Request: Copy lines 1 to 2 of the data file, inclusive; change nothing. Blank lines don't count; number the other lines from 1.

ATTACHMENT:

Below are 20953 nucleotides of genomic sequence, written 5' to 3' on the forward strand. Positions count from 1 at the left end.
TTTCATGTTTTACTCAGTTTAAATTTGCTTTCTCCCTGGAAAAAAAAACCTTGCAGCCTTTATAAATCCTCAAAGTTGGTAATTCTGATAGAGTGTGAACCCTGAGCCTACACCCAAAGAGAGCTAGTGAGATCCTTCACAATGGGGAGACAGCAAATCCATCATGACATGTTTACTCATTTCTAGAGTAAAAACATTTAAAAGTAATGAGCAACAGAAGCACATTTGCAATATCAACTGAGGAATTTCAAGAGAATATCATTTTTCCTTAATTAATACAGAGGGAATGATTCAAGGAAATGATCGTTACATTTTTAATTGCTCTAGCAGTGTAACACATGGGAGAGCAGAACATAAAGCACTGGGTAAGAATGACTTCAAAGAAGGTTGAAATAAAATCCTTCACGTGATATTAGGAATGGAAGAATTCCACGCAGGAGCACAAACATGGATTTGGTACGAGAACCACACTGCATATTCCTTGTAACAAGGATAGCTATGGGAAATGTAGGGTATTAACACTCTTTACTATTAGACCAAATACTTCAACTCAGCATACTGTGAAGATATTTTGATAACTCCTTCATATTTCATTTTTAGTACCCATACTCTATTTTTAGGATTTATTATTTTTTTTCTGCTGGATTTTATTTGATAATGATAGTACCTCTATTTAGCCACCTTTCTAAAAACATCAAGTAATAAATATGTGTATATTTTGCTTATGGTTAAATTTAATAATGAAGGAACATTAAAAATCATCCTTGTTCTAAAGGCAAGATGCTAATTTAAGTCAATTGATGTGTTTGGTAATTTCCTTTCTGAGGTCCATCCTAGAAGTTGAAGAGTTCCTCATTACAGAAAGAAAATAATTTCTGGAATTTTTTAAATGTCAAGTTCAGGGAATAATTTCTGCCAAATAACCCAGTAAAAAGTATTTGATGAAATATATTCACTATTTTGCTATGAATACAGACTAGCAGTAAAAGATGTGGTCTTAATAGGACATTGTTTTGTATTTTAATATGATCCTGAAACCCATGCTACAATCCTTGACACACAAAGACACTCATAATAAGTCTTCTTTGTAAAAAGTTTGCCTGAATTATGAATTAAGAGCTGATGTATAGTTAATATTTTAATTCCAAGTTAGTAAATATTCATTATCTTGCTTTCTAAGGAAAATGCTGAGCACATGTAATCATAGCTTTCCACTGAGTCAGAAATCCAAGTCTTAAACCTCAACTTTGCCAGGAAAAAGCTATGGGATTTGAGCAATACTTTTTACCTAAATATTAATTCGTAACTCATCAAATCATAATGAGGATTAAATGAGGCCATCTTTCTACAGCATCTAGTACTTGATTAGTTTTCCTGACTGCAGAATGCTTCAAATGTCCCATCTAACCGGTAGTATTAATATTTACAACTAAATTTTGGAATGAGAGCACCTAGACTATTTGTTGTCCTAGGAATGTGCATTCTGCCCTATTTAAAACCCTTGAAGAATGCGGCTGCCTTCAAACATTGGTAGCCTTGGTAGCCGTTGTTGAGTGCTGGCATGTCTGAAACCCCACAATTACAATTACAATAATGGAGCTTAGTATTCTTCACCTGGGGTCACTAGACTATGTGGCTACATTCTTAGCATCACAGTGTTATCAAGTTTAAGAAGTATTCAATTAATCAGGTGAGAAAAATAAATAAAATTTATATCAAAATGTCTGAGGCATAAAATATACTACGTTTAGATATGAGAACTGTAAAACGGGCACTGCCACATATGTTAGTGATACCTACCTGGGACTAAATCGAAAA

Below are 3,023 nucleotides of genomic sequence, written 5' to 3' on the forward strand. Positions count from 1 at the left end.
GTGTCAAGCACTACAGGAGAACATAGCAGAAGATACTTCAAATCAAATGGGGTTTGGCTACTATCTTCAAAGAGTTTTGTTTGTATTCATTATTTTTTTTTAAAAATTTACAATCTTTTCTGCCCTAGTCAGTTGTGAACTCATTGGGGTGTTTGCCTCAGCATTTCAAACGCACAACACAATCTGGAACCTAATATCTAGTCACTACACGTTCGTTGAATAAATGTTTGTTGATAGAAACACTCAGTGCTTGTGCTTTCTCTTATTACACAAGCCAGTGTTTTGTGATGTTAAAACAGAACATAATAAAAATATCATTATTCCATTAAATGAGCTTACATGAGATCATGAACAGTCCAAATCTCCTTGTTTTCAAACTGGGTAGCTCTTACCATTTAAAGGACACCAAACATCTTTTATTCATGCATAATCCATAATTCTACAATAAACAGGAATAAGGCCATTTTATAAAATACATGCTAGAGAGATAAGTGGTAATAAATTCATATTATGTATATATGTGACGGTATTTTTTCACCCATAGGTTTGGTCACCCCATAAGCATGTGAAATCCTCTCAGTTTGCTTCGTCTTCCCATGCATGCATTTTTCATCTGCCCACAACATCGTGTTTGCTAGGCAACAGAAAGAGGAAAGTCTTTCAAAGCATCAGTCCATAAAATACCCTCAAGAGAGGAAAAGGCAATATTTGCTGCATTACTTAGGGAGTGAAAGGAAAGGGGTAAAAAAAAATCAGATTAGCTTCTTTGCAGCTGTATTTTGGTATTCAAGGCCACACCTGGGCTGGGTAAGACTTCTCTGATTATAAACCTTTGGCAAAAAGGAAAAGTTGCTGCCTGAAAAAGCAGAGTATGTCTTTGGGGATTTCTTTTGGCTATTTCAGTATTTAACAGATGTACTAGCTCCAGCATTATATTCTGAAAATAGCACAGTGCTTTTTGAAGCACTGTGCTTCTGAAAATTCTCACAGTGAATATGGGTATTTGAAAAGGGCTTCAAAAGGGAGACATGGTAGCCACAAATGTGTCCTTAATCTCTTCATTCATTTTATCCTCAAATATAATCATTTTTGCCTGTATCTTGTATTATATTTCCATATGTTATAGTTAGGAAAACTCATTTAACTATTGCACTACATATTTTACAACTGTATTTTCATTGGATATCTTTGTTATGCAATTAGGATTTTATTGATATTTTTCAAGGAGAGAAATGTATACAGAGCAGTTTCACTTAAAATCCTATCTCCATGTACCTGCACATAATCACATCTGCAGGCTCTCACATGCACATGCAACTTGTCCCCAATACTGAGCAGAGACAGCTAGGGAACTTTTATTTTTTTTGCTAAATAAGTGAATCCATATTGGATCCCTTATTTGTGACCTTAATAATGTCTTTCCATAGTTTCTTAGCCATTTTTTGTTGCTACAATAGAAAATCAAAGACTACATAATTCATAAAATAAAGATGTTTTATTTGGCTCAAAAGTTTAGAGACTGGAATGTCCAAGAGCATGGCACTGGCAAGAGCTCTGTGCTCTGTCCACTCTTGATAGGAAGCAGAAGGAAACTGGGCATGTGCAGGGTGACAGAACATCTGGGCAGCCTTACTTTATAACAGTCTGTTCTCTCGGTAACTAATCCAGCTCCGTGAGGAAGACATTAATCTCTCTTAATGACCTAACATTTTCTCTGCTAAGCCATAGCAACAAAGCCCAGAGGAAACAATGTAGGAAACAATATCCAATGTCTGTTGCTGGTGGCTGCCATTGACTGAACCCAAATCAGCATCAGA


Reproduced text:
Below are 20953 nucleotides of genomic sequence, written 5' to 3' on the forward strand. Positions count from 1 at the left end.
TTTCATGTTTTACTCAGTTTAAATTTGCTTTCTCCCTGGAAAAAAAAACCTTGCAGCCTTTATAAATCCTCAAAGTTGGTAATTCTGATAGAGTGTGAACCCTGAGCCTACACCCAAAGAGAGCTAGTGAGATCCTTCACAATGGGGAGACAGCAAATCCATCATGACATGTTTACTCATTTCTAGAGTAAAAACATTTAAAAGTAATGAGCAACAGAAGCACATTTGCAATATCAACTGAGGAATTTCAAGAGAATATCATTTTTCCTTAATTAATACAGAGGGAATGATTCAAGGAAATGATCGTTACATTTTTAATTGCTCTAGCAGTGTAACACATGGGAGAGCAGAACATAAAGCACTGGGTAAGAATGACTTCAAAGAAGGTTGAAATAAAATCCTTCACGTGATATTAGGAATGGAAGAATTCCACGCAGGAGCACAAACATGGATTTGGTACGAGAACCACACTGCATATTCCTTGTAACAAGGATAGCTATGGGAAATGTAGGGTATTAACACTCTTTACTATTAGACCAAATACTTCAACTCAGCATACTGTGAAGATATTTTGATAACTCCTTCATATTTCATTTTTAGTACCCATACTCTATTTTTAGGATTTATTATTTTTTTTCTGCTGGATTTTATTTGATAATGATAGTACCTCTATTTAGCCACCTTTCTAAAAACATCAAGTAATAAATATGTGTATATTTTGCTTATGGTTAAATTTAATAATGAAGGAACATTAAAAATCATCCTTGTTCTAAAGGCAAGATGCTAATTTAAGTCAATTGATGTGTTTGGTAATTTCCTTTCTGAGGTCCATCCTAGAAGTTGAAGAGTTCCTCATTACAGAAAGAAAATAATTTCTGGAATTTTTTAAATGTCAAGTTCAGGGAATAATTTCTGCCAAATAACCCAGTAAAAAGTATTTGATGAAATATATTCACTATTTTGCTATGAATACAGACTAGCAGTAAAAGATGTGGTCTTAATAGGACATTGTTTTGTATTTTAATATGATCCTGAAACCCATGCTACAATCCTTGACACACAAAGACACTCATAATAAGTCTTCTTTGTAAAAAGTTTGCCTGAATTATGAATTAAGAGCTGATGTATAGTTAATATTTTAATTCCAAGTTAGTAAATATTCATTATCTTGCTTTCTAAGGAAAATGCTGAGCACATGTAATCATAGCTTTCCACTGAGTCAGAAATCCAAGTCTTAAACCTCAACTTTGCCAGGAAAAAGCTATGGGATTTGAGCAATACTTTTTACCTAAATATTAATTCGTAACTCATCAAATCATAATGAGGATTAAATGAGGCCATCTTTCTACAGCATCTAGTACTTGATTAGTTTTCCTGACTGCAGAATGCTTCAAATGTCCCATCTAACCGGTAGTATTAATATTTACAACTAAATTTTGGAATGAGAGCACCTAGACTATTTGTTGTCCTAGGAATGTGCATTCTGCCCTATTTAAAACCCTTGAAGAATGCGGCTGCCTTCAAACATTGGTAGCCTTGGTAGCCGTTGTTGAGTGCTGGCATGTCTGAAACCCCACAATTACAATTACAATAATGGAGCTTAGTATTCTTCACCTGGGGTCACTAGACTATGTGGCTACATTCTTAGCATCACAGTGTTATCAAGTTTAAGAAGTATTCAATTAATCAGGTGAGAAAAATAAATAAAATTTATATCAAAATGTCTGAGGCATAAAATATACTACGTTTAGATATGAGAACTGTAAAACGGGCACTGCCACATATGTTAGTGATACCTACCTGGGACTAAATCGAAAA